“Freedom Of Speech”
Guest author Jon RISDON, historian and biographer, offers his perspective on the current debate addressing civil liberties and personal freedom.
Think of the most objectionable, obnoxious and abhorrent opinion it might be your misfortune to have to hear: that is freedom of speech; and, do you know the hardest part about it? That it is something that must apply to other people, not to you: because you know that what you believe is considered, reasonable and, above all, right, whereas the opinion you find so hateful is, well, just that. Unfortunately though, when you reverse the situation and put yourself in the other person’s place, your opinion will almost inevitably be considered just as objectionable.
Having accepted this premise, however difficult that might have been, the problem that then arises is that many people seem unable to tolerate this freedom for the other person (who must, by definition, be thought ‘bad’ to hold such a ‘bad’ opinion), but feel it is incumbent upon them to persuade you to change your opinion by the force of their rhetoric.
The reason why I can state this so baldly (with the exception of the latter assertion) is that I am a hostage to these feelings myself sometimes, and it takes a conscious effort to avoid classifying a person, who holds views I might consider anathema, as objectionable as the views that s/he holds. This judgmental impetus, which can spring from many and various cultural patterns in our backgrounds, does have serious implications for the future of humanity, and in my humble opinion (with which all of my assertions should, of course, be prefixed, but which I eschew, to avoid tedious repetition) it is a fundamental issue to which our not-always-revered religious and political leaders should be addressing themselves.
What the world needs now, more than ever before, even where there is a history of violence, is respectful dialogue, which has been seen to achieve positive results time & time again, even if not always first time; the alternative, a knee-jerk reaction, nearly always involving a military intervention of some degree, without exception producing negative consequences (unless you are an arms manufacturer, any field of commerce associated with the foregoing, an undertaker, etc.: you get the picture).
Does this mean that anything goes, when it comes to the holding and expressing of an opinion: no holds barred? Taken to its logical conclusion: yes, it does. Does that mean that we should accept any & all opinions, however much we might disagree with them? Yes, it does. Does that mean we should accept any beliefs that could actually or potentially have a negative or dangerous impact upon us as individuals, without peacefully trying to reach an understanding that removes that threat, expressed or implied, from us as individuals?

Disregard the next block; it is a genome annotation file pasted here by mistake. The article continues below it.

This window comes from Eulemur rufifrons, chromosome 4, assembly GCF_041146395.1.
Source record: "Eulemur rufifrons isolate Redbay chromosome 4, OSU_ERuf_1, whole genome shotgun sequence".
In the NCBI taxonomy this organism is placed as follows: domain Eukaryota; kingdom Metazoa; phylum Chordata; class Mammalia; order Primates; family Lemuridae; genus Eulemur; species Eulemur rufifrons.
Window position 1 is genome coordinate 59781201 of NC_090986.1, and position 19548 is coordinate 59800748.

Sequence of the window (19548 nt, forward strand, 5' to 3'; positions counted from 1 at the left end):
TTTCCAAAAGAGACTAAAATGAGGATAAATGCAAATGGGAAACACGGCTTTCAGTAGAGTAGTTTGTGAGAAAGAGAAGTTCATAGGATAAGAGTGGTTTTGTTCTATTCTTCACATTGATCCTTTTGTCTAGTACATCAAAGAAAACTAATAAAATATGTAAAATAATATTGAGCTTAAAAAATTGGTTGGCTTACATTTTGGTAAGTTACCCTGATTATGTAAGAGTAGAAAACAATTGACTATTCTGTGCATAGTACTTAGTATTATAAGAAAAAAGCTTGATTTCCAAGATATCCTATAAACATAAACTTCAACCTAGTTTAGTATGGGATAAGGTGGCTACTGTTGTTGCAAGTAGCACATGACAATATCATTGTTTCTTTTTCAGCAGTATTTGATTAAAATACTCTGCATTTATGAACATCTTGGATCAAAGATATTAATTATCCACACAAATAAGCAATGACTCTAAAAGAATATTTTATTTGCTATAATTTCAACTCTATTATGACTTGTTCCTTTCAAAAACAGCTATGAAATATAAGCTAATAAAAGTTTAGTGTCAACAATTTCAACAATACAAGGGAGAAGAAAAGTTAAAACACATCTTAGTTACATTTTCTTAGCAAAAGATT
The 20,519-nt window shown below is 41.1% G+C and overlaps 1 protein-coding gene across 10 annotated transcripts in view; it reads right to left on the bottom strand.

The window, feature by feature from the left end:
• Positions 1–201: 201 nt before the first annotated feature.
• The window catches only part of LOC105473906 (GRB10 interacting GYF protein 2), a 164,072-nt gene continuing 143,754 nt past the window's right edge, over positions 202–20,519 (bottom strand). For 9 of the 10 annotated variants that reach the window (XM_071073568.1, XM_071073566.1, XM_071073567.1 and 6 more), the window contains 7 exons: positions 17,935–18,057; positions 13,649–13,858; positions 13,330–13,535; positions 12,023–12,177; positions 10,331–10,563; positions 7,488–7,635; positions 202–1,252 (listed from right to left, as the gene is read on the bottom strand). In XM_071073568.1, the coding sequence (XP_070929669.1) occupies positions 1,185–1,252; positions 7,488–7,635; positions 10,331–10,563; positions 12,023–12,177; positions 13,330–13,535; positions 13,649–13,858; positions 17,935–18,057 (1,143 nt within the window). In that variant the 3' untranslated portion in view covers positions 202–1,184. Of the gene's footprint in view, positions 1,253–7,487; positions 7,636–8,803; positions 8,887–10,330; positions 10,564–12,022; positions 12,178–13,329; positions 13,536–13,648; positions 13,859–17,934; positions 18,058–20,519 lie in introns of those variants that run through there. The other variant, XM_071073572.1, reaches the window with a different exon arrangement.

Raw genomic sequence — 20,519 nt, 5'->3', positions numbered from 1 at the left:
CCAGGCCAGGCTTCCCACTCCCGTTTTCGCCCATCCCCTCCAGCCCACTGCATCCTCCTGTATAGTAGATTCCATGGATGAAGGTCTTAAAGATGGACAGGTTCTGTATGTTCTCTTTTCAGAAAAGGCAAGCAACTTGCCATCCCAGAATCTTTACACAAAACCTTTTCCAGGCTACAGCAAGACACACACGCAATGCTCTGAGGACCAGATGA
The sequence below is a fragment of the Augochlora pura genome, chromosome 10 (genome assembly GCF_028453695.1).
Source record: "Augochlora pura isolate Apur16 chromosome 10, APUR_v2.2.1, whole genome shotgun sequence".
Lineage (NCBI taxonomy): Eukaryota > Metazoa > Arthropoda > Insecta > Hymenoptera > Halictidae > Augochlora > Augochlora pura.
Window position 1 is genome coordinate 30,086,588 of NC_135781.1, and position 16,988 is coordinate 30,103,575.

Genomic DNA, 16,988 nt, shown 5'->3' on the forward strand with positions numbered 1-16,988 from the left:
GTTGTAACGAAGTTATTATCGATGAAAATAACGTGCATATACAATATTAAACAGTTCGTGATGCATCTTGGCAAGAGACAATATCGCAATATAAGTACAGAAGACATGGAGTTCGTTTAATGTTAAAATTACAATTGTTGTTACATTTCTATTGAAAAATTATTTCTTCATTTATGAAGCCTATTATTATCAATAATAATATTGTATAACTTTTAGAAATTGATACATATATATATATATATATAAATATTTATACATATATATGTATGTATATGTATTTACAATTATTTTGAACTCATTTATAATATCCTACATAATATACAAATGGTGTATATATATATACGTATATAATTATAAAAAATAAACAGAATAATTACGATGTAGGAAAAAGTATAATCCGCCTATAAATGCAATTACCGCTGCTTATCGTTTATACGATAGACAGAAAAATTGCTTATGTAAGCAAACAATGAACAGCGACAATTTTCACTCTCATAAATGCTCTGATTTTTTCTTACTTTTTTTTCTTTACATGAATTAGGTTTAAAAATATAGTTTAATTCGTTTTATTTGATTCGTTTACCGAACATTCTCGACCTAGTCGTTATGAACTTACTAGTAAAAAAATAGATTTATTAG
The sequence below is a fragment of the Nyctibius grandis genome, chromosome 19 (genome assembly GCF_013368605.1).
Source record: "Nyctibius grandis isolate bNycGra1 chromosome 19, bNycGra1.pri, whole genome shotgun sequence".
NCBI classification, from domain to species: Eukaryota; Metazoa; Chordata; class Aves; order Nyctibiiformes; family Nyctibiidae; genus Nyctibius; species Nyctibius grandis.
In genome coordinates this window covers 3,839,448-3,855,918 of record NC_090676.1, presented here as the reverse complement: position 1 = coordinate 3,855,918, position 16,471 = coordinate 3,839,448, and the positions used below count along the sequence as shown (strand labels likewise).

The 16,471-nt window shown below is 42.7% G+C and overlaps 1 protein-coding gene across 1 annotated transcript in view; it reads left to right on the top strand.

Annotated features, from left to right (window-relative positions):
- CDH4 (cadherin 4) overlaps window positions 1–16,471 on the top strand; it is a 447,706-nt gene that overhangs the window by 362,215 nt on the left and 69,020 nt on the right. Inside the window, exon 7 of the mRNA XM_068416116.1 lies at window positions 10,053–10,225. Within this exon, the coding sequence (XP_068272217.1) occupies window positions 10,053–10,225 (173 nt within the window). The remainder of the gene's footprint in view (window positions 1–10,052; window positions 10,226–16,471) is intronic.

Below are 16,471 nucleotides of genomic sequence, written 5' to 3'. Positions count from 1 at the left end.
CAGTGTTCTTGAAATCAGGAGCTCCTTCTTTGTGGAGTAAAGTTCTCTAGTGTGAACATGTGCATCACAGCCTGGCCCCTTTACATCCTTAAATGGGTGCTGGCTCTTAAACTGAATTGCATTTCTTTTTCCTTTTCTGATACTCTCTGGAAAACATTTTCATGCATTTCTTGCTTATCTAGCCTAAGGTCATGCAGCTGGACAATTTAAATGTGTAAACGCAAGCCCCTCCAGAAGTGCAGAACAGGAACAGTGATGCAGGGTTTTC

No, it does not.
You will note that I have only mentioned individuals, not groups of individuals, such as governments, or less easily defined groups such as tribes, or ‘countries’: this is where the disjunction with ‘the real world’ arises; with the exception, perhaps, of a handful of so-called ‘primitive’ tribes that have been allowed (if discovered) to continue in their primitive lifestyles, the world is controlled by governments, of greater or lesser ‘democratic’ convictions. What this means, however, is that the wishes of individuals, often as fundamental as a wish for peace, are ignored, overlooked, or reframed in the name of democratic representation; or, ‘for the greater good’.
Once again, and without wishing to digress, I am tangentially skimming the surface of the subject of anarchism, but it is too large a subject not to deserve an essay of its own. A way must be found to be as inclusive as possible of the wishes of as many as possible of the (ideally, manageably reducing) population of the world, without this process of inclusivity becoming unmanageable: I think it goes without saying that any non-commercial organisation (if that is even possible in the twenty-first century) with a global remit, such as the United Nations, is hopelessly bogged down in the politics of the individual members, and this is perhaps why (notwithstanding the debatable concerns about ‘cyberterrorism’) many, including ostensibly ‘liberal’ governments, fear the internet and strive to control or suppress it as much as they do, because of the potential it presents for individuals to work together outside the confines of government.
Given that they (from my admittedly limited knowledge, anyway) seem to have lists of fairly basic recommendations of a prescriptive, or proscriptive (or both) nature, the most fundamental of which, such as “thou shalt not kill”, should surely be acceptable to all but a hopefully small number of nihilistically-inclined individuals, religions must have a role to play, as long as they are able to accommodate the notion that they should have no more authority over an individual’s opinions than should an elected government: that will not come easily.
Although a significant proportion of the world is lagging behind in terms of available technology (with unfortunate repercussions of dangerous pollution from manufacturing and power-producing processes), almost without exception we seem to be stuck in a nineteenth century mindset with regard to the primacy of commerce over the individual, and the apparent necessity for governments to protect existing resources and/or seek new ones, causing controlled scarcity, with the inevitable consequences for individuals; conflicts, which might appear to be about religious beliefs (find a consensus if you can), and which virtually inevitably suppress freedom of speech, on both sides, nearly always have resources and the currency with which they are ‘bought’, at their heart: the difficulty is always avoiding the flailing limbs of the surface puppets, to find the string-pullers above.
To all those who seek to control: freedom of speech is dangerous.